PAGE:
ESG (environmental, social and governance) funds have now become part of the trading equation for many retail and institutional investors.
However, as these funds have grown more popular, so has the need for greater transparency and standardisation. Various providers use idiosyncratic criteria in order to classify their ESG funds, which some fear is leading to “greenwashing” — that is, using the ESG label as a way of making claims about a financial product’s positive credentials that could be untrue.
Enter the EU’s Sustainable Finance Disclosure Regulation (SFDR), which came into effect on 10 March. The SFDR means fund managers operating in Europe will have to back up ESG claims by disclosing sustainability-related information. Under SFDR, ESG products will be assigned to one of two categories. Article 8 covers products that promote environmental or social characteristics, while article 9 covers products that have sustainable investment as their objective. Each article has its own criteria, which fund managers will need to meet.
For those managing ESG funds, the challenge will be how to characterise these products, especially those that allude to environmental issues. Some may need to amend the way in which products are described, others may choose to place environmental concerns at the core of the objective.
“UK managers cannot rely on Brexit as an excuse — while this regulation hasn’t been included as part of the Brexit on-shoring process, many UK-based firms are likely to remain in the scope of the requirements in their capacity as alternative investment fund managers (AIFMs), for example when marketing funds into the EU or managing EU-based funds” - Andy Pitts-Tucker, MD of Apex ESG’s Ratings & Advisory
Despite the new rules coming out of the EU, UK funds will also likely have to align to the regulations. Andy Pitts-Tucker, MD of Apex ESG’s Ratings & Advisory, told Asset Serving Times in February:
“UK managers cannot rely on Brexit as an excuse — while this regulation hasn’t been included as part of the Brexit on-shoring process, many UK-based firms are likely to remain in the scope of the requirements in their capacity as alternative investment fund managers (AIFMs), for example when marketing funds into the EU or managing EU-based funds.”
How European ESGs funds are performing
The new regulation comes at a time when ESG-focused European ETFs have seen solid growth over the past year. The iShares MSCI EMU ESG Enhanced UCITS ETF EUR (Dist) [EMUD] has delivered a 54% return over the past 12 months, and a 3.44% return over the past month. The largest iShares MSCI Europe SRI UCITS ETF (Acc) [IESG] has also delivered a strong return, up circa 45% over the 12-month period and 1.91% over the month.
Returns of the iShares MSCI EMU ESG Enhanced UCITS ETF EUR over the past 12 months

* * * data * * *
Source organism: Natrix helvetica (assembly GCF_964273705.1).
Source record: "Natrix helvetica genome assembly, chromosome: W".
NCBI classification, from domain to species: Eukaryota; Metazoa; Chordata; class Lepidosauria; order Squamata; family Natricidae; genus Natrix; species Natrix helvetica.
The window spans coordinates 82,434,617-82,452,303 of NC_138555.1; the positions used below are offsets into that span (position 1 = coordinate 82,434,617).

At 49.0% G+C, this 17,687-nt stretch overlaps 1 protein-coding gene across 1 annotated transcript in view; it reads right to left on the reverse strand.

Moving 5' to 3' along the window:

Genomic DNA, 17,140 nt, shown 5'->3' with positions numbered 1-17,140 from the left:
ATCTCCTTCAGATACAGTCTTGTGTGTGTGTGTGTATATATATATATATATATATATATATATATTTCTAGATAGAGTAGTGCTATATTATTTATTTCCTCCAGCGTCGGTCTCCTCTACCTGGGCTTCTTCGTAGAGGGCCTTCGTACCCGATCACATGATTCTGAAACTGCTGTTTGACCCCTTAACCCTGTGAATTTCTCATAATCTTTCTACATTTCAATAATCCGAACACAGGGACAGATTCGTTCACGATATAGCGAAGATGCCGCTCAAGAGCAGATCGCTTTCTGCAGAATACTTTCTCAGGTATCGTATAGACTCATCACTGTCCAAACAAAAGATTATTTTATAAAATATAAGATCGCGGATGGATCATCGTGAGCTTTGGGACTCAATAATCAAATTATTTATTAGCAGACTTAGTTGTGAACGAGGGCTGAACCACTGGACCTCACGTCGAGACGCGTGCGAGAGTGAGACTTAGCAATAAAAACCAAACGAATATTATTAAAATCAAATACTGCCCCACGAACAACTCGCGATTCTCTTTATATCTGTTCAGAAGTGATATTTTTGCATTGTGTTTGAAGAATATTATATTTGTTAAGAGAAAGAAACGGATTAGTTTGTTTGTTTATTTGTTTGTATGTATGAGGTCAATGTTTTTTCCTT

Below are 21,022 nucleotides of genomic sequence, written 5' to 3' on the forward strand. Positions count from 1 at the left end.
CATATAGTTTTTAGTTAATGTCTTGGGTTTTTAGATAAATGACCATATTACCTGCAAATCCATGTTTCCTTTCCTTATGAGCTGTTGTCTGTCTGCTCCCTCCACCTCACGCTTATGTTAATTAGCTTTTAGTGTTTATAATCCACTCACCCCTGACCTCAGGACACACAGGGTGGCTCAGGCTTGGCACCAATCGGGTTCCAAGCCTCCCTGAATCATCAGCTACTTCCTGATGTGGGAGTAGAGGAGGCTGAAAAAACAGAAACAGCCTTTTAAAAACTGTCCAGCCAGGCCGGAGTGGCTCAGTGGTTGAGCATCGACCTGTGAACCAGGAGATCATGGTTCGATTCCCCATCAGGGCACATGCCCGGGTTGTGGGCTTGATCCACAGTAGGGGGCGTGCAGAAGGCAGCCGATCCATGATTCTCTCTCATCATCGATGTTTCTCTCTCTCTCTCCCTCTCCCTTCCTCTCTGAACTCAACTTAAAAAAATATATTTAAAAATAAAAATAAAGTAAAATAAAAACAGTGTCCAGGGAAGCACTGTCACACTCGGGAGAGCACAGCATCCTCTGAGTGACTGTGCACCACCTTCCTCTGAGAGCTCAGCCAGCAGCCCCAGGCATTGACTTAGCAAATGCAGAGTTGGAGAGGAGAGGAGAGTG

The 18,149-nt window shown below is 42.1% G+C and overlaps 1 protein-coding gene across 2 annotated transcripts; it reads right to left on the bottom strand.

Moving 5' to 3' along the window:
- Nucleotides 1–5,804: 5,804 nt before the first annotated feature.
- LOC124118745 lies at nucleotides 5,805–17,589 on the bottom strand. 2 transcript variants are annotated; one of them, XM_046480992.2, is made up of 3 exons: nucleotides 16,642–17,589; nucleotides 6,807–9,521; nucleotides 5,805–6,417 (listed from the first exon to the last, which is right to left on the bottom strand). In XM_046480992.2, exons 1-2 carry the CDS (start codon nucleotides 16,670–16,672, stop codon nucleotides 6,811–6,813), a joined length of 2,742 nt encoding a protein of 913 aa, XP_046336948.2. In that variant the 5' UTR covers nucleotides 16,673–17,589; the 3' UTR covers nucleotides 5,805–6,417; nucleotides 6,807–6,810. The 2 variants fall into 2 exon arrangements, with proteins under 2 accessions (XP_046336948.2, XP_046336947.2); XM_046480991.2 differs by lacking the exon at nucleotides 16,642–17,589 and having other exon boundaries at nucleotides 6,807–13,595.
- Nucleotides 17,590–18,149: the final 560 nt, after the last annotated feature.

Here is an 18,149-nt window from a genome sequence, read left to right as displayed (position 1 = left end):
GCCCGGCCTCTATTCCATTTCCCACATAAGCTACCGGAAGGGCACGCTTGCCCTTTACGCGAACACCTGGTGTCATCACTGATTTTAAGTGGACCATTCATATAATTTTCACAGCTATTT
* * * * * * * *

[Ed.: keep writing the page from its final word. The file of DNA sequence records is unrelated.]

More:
The cheapest among the European funds, according to justetf.com, is the L&G Europe ex UK Equity UCITS ETF, which has made an almost 47% gain over the year and a circa 3% gain in the past month. The ETF excludes coal miners, weapon companies and those that have been in breach of at least one of the UN Global Compact principles.
European ESG ETFs also compare favourably to their overseas counterparts, according to our thematic ETF screener. In the past month, non-European ETFs providing exposure to the clean energy investment theme from iShares, Invesco and SDPR have all dropped in value.
VW, Vestas and RWE could all benefit from Europe’s green shift
As the European Union mandates a move towards a greener future, there’s clearly the potential for both European ESG funds and individual companies offering green technology to prosper. The European Union is aiming to become carbon neutral by 2050 through the EU Green Deal, which Goldman Sachs has described “as the largest economic stimulus Europe has seen since the Marshall Plan.”
Goldman Sachs recently picked its top 20 stocks that will benefit from Europe’s move towards a greener future. One to watch, according to the investment bank is Volkswagen [VW], which looks to benefit from the shift to electric vehicles. Earlier in March, UBS analysts said on a call that the German-based manufacturer is likely to rival Tesla [TSLA] for dominance in the EV market by the end of the decade. Goldman reckons an investment in VW could “yield a significant advantage over the coming years.”
“This advantage could manifest itself in market share gains (up to 3.5% in a Blue Sky scenario and potentially worth 109 euros per share we estimate), lower investment requirements (up to 50%), reduced manufacturing costs (up to 30%) and economies of scale,” the analysts at Goldman Sachs wrote.
“This advantage could manifest itself in market share gains (up to 3.5% in a Blue Sky scenario and potentially worth 109 euros per share we estimate), lower investment requirements (up to 50%), reduced manufacturing costs (up to 30%) and economies of scale” - Goldman Sachs analysts
Vestas Wind Systems [VWS.CO] was also identified by Goldman Sachs. The Danish manufacturer and seller of wind turbines has seen its share price slip almost 30% since 7 January, representing something of a buying opportunity if Goldman analysts are correct (as of 19 March).
Finally, Goldman Sachs’ Alberto Gangolfi put a buy rating on German utility company RWE [RWE.AG], along with a €47 price target — a decent 47.75% upside on the current share price (as of 19 March’s close). RWE’s EBITDA for its offshore wind business increased 11% to €1.07bn in 2020 compared to 2019, while onshore wind and solar increased 7% to €472m. RWE has a goal of becoming carbon neutral by 2040, and expects wind, solar farm and battery storage to have a positive impact on earnings.
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